Docker's new releases: One for devs, one for ops

Docker's new versioning and release channels aim to please both devs who want to live dangerously and ops folks who prefer dependability

Docker's new releases: One for devs, one for ops
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The next Docker update will be more than a bump in version number. It'll make over versioning and address long-standing complaints about the side effects of Docker's rapid development.

From now on, Docker will have two basic editions: EE (Enterprise Edition), and the open source CE (Community Edition). The former allows enterprise users to run supported Docker environments in public cloud environments and on their own certified infrastructure; the latter is for those who want to do it all themselves.

Pick your path

The biggest change for both editions involves keeping them current and providing software revisions to users -- or rather, how dev and ops will get revisions.

For CE users, updates will come from two channels: a monthly Edge release channel for developers who want to play with the most up-to-date features and a quarterly release channel for operations folks. Meanwhile, EE users will receive only the quarterly releases, each of which is supported for one year. Hotfixes will also be backported as needed.

The new changes aim to combine the best of both worlds. Those who want to move fast and break things can use the Edge releases, akin to the Canary or unstable build channel for Google Chrome. Those who want to concentrate on building can stick with the quarterly releases.

EE itself isn't a single product, but is offered in three SKUs: EE Basic, the core containers-as-a-service product with Docker Certified components like plugins and ISV containers; EE Standard, which also includes all the functionality of the Docker Datacenter product; and EE Advanced, which adds "image security scanning and continuous vulnerability monitoring."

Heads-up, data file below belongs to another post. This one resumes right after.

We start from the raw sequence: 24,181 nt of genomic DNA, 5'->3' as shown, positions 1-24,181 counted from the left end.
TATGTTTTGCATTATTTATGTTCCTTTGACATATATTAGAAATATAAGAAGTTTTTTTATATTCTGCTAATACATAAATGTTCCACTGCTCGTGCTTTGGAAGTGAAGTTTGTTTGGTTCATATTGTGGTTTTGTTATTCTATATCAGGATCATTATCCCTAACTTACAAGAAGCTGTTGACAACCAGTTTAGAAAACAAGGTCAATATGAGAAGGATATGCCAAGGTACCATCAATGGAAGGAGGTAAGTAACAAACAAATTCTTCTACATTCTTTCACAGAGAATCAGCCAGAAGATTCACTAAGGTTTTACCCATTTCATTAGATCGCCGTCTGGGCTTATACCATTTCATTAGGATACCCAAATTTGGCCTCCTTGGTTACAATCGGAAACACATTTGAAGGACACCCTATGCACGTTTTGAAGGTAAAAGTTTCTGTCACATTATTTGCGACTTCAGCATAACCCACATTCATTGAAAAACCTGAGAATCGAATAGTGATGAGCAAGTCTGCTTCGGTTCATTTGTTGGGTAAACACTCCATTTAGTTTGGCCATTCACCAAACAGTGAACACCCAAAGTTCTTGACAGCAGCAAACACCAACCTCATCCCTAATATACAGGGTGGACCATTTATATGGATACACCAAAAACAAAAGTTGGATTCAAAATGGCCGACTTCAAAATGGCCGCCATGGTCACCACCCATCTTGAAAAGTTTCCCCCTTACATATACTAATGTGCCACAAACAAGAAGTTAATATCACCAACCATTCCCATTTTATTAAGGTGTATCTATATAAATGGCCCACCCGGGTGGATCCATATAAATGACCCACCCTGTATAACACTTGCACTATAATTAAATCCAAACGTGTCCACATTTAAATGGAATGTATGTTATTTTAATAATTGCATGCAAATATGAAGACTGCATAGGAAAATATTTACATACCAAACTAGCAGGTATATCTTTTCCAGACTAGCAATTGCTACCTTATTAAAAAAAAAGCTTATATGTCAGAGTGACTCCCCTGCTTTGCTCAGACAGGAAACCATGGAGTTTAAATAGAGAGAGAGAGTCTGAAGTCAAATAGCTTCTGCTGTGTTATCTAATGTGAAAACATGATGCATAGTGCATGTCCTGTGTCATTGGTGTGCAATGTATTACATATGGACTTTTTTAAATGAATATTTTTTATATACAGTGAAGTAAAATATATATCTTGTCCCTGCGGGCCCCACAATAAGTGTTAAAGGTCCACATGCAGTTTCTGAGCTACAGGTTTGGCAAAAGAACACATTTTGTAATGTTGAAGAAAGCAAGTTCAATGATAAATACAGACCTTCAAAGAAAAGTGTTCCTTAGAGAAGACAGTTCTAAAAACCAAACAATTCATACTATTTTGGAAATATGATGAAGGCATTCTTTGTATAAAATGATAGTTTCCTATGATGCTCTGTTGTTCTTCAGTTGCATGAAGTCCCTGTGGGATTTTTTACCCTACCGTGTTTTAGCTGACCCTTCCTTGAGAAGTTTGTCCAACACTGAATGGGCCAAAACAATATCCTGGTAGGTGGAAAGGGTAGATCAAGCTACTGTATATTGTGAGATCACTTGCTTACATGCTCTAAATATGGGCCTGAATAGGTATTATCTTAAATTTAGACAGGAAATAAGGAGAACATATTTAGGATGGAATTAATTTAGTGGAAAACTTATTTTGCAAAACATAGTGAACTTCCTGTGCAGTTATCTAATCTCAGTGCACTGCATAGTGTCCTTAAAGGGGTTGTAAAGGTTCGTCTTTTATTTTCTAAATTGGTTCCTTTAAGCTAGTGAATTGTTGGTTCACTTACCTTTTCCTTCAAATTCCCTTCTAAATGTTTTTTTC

The costs of progress

Users have long complained that the pace of changes in Docker have made it tough to keep up, to assemble a reliable infrastructure, or to cope with features that on closer inspection weren't ready for prime time.

One proposed idea was to create a more conservative fork of the product. Docker took steps in that direction by enabling key core pieces to be spun off and provided with separate open source governance.

That idea might be a solution in the long run, and the company is still working on it. But it would take time for Docker to find an appropriate organization to host the software -- during which Docker's commercial aspirations would continue to march on. By reworking of its product lines to be friendlier to production, Docker deals with the problem more immediately, and it doesn't come at the cost of Docker's focus on a commercial product.

In another possible boon, Docker could split its product lines and allow its desktop offerings to be developed in a similar manner. Bugs in Docker for Mac have gone unfixed for long stretches, so perhaps a formal stable channel for the desktop versions of Docker will prevent such issues in the future.

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